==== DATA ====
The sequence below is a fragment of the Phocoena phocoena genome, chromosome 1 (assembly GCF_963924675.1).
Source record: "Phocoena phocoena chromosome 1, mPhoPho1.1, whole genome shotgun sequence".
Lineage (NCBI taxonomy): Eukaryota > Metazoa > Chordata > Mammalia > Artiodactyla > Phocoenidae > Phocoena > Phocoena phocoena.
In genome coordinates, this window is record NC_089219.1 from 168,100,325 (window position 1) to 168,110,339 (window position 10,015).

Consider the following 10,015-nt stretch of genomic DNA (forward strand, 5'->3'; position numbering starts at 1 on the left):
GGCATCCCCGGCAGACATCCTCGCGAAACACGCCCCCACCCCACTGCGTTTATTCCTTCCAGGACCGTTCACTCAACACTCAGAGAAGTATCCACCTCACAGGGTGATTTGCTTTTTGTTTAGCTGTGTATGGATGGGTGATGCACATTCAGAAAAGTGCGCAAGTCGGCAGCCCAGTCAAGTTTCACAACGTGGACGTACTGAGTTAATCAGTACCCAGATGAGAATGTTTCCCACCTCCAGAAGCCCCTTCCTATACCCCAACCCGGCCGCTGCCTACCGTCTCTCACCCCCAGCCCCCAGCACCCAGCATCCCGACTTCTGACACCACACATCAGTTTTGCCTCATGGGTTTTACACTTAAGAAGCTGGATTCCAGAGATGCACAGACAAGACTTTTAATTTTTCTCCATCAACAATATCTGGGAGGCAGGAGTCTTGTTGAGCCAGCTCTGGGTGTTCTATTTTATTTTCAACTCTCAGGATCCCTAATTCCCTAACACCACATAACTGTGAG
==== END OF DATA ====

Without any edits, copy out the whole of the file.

The sequence below is a fragment of the Phocoena phocoena genome, chromosome 1 (assembly GCF_963924675.1).
Source record: "Phocoena phocoena chromosome 1, mPhoPho1.1, whole genome shotgun sequence".
Lineage (NCBI taxonomy): Eukaryota > Metazoa > Chordata > Mammalia > Artiodactyla > Phocoenidae > Phocoena > Phocoena phocoena.
In genome coordinates, this window is record NC_089219.1 from 168,100,325 (window position 1) to 168,110,339 (window position 10,015).

Consider the following 10,015-nt stretch of genomic DNA (forward strand, 5'->3'; position numbering starts at 1 on the left):
GGCATCCCCGGCAGACATCCTCGCGAAACACGCCCCCACCCCACTGCGTTTATTCCTTCCAGGACCGTTCACTCAACACTCAGAGAAGTATCCACCTCACAGGGTGATTTGCTTTTTGTTTAGCTGTGTATGGATGGGTGATGCACATTCAGAAAAGTGCGCAAGTCGGCAGCCCAGTCAAGTTTCACAACGTGGACGTACTGAGTTAATCAGTACCCAGATGAGAATGTTTCCCACCTCCAGAAGCCCCTTCCTATACCCCAACCCGGCCGCTGCCTACCGTCTCTCACCCCCAGCCCCCAGCACCCAGCATCCCGACTTCTGACACCACACATCAGTTTTGCCTCATGGGTTTTACACTTAAGAAGCTGGATTCCAGAGATGCACAGACAAGACTTTTAATTTTTCTCCATCAACAATATCTGGGAGGCAGGAGTCTTGTTGAGCCAGCTCTGGGTGTTCTATTTTATTTTCAACTCTCAGGATCCCTAATTCCCTAACACCACATAACTGTGAG